The burden our carers carry

My wife is often overwhelmed by the implications of my diagnosis, and confused by my stoicism. She feels “bereaved” even though I’m very much alive. I think she thinks about getting old together and all the things we can’t do, such as go on adventurous holidays and travel generally. I think she has an overly negative outlook, but given her rather tragic life experiences, is completely understandable. Google and talking to friends may not be helping I think.
I am quite fatalistic about my future but I am conscious that my disease has altered her life and will make her my carer. At the moment I still work but I’m not very mobile and don’t drive, which means that she’s a taxi service.
I don’t know how to support her, even though I understand. I feel very guilty and sometimes feel she would be better off without this. We have a child who has just left primary and my wife also has to pick up all the extra work of being a parent when I can’t.
53 Male PPMS, ES 6. Still works FT. Diagnosed in 2022. Starting DMT soon. Still processing the life-changing implications.

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That sounds very tough for both of you. I think that all we can do is our best. By that I mean, making the effort to be as well and functional as we can be and operate as independently as we can: use the mobility aids, get the adapted vehicle if that is possible, do the healthy lifestyle things to stay as well as we can be, try not to get so bogged down in our own troubles that we forget to be an involved and loving and supportive partner etc etc. If the people whose lives are affected by our MS know that we’re doing our best to pull our weight, I think that can make their burden feel a little lighter. But it is a burden and there’s no getting away from it. I wish that life were easier. There’s a lot of grief when MS comes along, and it can take time and patience to process. I hope that you can find a way to help each other through.

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Thanks alison100, that’s very helpful. You are very insightful.
I like your approach. I will be more active, do what I can as a dad and acknowledge the mental anguish I sometimes cause my family. I’m happier when I can do more and I should use this time when I relatively able to spend time being with family.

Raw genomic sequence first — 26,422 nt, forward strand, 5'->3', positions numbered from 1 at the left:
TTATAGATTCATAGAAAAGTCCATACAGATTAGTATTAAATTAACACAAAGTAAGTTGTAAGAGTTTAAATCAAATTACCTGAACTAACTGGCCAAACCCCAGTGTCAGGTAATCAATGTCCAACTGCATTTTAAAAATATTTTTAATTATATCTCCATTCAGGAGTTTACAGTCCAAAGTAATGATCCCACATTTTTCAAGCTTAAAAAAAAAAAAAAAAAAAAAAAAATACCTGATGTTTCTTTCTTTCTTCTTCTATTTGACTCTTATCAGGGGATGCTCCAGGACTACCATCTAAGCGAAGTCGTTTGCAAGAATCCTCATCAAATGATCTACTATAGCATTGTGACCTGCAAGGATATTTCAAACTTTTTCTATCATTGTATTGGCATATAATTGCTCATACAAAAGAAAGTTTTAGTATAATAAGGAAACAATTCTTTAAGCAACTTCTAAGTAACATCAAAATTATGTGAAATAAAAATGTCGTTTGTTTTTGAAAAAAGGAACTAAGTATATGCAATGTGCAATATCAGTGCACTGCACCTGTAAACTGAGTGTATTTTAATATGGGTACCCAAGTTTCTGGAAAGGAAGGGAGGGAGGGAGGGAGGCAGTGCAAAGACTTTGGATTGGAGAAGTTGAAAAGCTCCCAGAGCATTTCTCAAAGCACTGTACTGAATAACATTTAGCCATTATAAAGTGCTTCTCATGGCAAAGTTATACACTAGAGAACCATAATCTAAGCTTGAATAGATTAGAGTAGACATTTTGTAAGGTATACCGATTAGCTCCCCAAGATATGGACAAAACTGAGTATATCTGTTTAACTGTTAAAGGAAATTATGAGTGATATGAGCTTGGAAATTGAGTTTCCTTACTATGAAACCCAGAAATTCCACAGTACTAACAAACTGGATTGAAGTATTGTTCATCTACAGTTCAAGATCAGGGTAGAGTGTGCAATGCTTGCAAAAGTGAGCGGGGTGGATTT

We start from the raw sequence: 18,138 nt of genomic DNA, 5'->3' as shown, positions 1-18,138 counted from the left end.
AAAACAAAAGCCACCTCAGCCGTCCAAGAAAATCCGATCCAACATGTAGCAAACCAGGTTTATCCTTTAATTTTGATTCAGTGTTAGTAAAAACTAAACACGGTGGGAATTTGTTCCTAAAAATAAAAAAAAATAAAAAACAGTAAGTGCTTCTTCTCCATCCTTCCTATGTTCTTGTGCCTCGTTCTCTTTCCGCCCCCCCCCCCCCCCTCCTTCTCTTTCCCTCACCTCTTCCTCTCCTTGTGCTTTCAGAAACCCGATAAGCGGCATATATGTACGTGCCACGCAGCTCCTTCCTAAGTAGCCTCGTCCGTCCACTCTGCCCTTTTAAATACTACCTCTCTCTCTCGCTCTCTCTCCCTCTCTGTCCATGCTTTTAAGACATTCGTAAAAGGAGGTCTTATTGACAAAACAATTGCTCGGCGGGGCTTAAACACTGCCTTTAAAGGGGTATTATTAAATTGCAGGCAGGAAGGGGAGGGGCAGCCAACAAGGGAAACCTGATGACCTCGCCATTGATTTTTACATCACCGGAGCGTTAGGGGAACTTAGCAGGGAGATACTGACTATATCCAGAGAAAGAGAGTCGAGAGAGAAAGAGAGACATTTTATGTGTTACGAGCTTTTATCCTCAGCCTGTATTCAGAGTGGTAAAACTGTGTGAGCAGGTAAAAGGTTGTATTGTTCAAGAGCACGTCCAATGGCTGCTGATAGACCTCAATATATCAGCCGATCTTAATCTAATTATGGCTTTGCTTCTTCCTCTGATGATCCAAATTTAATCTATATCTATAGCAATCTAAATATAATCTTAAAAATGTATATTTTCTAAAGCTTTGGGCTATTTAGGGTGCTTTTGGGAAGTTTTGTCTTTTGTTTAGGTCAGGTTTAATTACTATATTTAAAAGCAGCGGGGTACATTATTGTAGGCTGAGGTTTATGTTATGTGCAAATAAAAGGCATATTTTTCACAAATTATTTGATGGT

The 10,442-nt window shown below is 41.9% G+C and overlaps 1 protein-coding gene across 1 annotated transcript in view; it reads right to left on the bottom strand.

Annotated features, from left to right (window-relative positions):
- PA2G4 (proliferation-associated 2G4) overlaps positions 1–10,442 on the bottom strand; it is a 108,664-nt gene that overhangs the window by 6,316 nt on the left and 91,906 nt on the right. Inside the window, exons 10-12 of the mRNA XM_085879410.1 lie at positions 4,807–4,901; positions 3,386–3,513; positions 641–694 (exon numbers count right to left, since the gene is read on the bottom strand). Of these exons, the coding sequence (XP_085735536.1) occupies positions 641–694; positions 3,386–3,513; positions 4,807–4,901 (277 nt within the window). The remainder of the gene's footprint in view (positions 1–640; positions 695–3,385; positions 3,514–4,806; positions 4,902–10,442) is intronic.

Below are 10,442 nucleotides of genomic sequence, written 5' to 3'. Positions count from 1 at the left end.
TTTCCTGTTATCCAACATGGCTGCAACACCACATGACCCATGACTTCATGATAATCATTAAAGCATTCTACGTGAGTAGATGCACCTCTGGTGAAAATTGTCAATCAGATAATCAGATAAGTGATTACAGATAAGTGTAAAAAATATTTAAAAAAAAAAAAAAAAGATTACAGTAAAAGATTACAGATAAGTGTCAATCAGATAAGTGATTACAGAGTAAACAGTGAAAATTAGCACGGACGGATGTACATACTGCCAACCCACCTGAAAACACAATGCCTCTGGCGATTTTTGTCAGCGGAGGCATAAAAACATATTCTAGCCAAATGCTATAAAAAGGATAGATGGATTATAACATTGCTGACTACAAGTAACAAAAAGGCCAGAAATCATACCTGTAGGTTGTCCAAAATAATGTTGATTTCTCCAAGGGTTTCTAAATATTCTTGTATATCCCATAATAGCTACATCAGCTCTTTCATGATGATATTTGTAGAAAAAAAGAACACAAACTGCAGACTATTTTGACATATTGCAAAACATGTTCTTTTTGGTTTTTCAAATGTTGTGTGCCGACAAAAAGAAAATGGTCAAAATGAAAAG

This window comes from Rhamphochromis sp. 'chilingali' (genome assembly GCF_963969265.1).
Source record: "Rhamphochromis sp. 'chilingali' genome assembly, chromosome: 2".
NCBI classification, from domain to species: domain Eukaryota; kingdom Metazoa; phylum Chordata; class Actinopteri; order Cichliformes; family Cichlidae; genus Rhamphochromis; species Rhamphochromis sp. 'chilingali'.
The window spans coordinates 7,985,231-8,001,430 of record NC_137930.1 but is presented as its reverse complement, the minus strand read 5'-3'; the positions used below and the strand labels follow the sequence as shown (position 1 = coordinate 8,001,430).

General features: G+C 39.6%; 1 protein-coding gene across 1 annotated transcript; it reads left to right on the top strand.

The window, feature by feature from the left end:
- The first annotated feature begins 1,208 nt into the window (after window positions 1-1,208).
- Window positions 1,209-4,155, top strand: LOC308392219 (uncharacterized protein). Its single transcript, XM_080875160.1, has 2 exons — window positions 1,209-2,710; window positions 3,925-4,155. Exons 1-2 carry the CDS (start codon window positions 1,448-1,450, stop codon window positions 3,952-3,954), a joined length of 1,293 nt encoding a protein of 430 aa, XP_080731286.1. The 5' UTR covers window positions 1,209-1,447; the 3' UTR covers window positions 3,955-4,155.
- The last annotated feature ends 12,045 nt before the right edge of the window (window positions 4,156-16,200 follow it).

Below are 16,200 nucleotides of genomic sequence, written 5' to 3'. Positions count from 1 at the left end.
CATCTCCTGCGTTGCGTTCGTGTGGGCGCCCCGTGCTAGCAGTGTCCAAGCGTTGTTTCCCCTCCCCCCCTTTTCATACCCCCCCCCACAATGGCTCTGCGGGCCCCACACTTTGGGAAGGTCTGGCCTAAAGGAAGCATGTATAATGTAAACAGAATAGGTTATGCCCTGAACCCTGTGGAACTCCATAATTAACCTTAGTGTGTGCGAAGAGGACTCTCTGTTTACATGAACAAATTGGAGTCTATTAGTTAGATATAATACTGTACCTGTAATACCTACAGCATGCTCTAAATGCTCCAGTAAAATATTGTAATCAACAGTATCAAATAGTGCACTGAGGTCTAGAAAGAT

And yes, it is tough but people really do have it worse and I am grateful we don’t. I feel very lucky to have the support I do and I will do whatever I can to help out.
Thanks again

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Hi there!

I’ve had PPMS for 25 years…i’m 70 hubby is 74.

I have 2 carers who do 30 hours and 2 nights between them. I am paraplegic and hoisted. I am doubly incontinent.

Hubby looks after me when they arent here. They do my personal care excpet for toiletting when I cant wait for them.

I’ve said many a time that I feel a burden to him. This isnt how we’d planned our retirement. He hates it when I say this.

It has turned him into a grumpy man, but we do love each other.

50 years of marriage has been up and down, but we’re still together.

When life gives you lemons, you make lemonade!
I am a Christian and this helps me immensely.


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Hi Sheggy & Mrs Sheggy,

I understand quite a bit about how you feel, my wife is now better at living in the moment and now able to think about herself rather than just being my support. In order for her to care for me in the long term she needs to consider her own situation. My MS has helped me to be a bit more stoical and I can share some of this with her. Negative feelings are totally reasonable provided they don’t overwhelm us.
Wishing you both all the very best.

I’m new to this forum and my husband has ms. He still works full time from home. I am not as supportive as I should be with him and get frustrated easily with him when I ask for help with what are simple tasks for me and then when he does try to help around the house it’s such an effort for him it’s difficult to watch/listen to I just itch to take over. How do you balance normal family life with actually remembering also how to take time for yourselves as a couple?